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Making the PeacePublic Order and Public Security in Modern Britain$
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Charles Townshend

Print publication date: 1993

Print ISBN-13: 9780198229780

Published to Oxford Scholarship Online: October 2011

DOI: 10.1093/acprof:oso/9780198229780.001.0001

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The Indian Negative

The Indian Negative

Chapter:
(p.23) 2 The Indian Negative
Source:
Making the Peace
Author(s):

Charles Townshend

Publisher:
Oxford University Press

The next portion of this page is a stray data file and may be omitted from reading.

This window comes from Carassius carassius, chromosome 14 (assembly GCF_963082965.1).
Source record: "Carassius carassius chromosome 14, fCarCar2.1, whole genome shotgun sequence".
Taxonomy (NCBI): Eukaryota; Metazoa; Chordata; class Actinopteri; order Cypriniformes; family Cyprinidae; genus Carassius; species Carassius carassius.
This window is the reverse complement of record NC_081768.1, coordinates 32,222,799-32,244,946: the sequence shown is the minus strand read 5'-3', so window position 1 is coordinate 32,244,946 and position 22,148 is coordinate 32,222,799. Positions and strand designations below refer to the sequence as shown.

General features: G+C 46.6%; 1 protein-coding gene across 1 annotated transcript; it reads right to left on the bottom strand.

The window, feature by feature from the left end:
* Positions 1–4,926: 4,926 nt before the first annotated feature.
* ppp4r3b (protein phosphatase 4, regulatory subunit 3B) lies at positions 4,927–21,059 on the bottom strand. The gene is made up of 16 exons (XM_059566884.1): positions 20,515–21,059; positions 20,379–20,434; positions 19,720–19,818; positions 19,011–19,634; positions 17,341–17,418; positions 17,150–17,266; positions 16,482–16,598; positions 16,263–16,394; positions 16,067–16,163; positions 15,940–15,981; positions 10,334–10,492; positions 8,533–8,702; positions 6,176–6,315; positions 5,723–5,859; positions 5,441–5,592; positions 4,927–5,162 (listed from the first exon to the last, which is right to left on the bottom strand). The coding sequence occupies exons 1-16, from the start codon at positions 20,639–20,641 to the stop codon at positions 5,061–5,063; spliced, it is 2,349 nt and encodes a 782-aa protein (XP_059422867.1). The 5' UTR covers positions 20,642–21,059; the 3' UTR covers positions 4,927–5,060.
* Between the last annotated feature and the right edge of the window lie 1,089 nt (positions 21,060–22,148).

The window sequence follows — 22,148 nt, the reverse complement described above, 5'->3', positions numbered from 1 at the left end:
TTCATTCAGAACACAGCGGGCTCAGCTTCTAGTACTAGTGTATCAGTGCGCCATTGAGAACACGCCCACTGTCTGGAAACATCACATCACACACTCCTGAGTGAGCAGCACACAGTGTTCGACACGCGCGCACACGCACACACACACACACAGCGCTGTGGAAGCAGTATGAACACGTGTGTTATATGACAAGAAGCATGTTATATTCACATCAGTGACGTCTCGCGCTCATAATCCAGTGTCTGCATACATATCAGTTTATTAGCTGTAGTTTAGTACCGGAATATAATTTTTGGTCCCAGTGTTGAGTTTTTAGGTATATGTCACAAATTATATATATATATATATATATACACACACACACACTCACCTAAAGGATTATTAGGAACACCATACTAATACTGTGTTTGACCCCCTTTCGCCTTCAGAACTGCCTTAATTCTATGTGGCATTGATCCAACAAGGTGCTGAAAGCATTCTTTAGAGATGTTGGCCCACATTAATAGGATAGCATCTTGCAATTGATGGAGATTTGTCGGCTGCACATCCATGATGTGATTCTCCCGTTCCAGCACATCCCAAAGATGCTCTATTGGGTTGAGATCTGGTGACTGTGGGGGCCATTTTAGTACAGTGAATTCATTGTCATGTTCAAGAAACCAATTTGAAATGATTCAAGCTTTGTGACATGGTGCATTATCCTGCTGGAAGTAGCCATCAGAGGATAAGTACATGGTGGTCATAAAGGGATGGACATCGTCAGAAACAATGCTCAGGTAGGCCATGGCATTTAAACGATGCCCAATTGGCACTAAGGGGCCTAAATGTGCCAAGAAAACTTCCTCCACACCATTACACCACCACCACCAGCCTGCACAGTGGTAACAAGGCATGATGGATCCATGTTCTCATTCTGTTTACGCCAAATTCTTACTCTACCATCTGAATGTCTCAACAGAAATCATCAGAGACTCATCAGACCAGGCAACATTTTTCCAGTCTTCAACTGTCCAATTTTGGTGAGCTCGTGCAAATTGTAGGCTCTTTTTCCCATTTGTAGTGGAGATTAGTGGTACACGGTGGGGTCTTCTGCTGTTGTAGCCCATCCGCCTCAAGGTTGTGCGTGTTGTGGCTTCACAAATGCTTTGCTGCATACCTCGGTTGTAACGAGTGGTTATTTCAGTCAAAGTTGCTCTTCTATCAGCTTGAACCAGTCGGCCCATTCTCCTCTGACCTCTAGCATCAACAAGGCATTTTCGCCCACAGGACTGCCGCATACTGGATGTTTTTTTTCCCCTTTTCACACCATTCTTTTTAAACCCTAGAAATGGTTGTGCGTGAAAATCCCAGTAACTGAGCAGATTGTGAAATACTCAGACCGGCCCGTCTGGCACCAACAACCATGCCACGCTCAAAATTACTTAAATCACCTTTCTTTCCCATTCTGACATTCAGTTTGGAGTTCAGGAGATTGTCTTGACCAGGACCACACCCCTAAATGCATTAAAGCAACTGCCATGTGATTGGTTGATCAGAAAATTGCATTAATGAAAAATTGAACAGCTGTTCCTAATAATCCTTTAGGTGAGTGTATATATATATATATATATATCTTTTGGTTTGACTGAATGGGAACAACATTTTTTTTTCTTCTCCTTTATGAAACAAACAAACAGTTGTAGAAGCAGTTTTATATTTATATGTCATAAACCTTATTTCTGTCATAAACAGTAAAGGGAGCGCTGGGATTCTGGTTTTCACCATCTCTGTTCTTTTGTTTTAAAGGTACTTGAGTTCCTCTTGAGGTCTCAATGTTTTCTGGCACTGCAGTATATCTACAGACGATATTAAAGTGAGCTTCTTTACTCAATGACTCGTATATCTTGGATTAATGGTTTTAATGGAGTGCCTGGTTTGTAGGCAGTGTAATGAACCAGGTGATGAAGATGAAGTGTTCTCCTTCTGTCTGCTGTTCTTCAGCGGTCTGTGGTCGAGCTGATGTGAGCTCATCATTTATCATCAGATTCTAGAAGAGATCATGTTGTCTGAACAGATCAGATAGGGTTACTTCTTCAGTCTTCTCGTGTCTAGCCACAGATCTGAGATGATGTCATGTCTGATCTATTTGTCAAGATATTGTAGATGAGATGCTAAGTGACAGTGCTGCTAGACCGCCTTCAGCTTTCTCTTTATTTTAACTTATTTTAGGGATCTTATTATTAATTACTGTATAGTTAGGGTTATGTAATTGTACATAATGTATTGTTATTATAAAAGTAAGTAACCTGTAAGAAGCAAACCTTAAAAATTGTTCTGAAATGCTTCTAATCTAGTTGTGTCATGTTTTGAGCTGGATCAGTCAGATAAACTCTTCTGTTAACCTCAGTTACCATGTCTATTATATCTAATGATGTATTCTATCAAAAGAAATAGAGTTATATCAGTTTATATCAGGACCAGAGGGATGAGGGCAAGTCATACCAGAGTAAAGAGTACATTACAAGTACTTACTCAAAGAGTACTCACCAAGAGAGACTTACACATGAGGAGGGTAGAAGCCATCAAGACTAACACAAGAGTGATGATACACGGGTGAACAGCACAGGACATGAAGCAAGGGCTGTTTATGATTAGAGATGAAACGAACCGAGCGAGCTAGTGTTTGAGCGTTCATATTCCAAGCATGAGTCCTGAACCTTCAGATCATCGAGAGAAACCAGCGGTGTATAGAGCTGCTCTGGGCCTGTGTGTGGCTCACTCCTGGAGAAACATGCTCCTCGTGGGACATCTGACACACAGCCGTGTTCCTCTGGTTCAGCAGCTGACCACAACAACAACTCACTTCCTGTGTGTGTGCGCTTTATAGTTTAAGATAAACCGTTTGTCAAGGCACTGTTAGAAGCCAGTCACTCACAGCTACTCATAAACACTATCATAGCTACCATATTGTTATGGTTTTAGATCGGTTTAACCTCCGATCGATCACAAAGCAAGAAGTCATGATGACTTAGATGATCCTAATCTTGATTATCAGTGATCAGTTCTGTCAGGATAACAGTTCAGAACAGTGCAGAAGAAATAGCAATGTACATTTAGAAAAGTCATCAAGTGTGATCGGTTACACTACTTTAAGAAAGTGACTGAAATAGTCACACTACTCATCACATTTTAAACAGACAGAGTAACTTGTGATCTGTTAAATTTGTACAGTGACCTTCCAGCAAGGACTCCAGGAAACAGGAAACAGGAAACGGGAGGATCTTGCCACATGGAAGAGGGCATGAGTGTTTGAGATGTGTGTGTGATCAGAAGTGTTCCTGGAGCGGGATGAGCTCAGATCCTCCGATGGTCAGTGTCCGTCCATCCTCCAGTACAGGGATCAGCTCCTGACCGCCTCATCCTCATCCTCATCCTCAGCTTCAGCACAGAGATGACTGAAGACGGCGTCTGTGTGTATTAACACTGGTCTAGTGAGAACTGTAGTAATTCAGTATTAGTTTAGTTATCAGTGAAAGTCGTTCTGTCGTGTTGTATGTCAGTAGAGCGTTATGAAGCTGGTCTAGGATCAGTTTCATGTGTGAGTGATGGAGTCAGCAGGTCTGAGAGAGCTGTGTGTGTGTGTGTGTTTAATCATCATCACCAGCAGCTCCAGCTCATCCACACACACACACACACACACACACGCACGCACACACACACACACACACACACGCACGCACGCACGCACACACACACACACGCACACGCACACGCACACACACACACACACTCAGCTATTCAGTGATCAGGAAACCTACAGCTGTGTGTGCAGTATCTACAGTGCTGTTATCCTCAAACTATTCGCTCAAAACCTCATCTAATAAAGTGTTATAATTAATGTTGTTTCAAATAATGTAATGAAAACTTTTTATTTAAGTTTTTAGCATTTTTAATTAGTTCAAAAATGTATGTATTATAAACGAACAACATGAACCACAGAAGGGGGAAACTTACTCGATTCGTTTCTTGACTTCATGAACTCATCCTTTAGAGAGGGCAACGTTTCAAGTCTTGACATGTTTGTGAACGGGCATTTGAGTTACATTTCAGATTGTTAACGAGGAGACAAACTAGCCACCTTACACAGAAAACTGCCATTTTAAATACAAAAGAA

DOI:10.1093/acprof:oso/9780198229780.003.0002

This chapter examines the coercion and the public order problem in Ireland during the 19th century. During this period, Ireland was administered in an exceptional way, more like a grand colony than an integral part of the United Kingdom. Coercion was applied because English law was often unenforceable in Ireland due to passive or active resistance. Though the ordinary crime rate in Ireland was rather low, political crime had become uncomfortable for the English authorities. These crimes were not a function of direct political resistance but of intimidatory violence associated with land struggle.

Keywords:   coercion, public order, Ireland, England, political crime, political resistance

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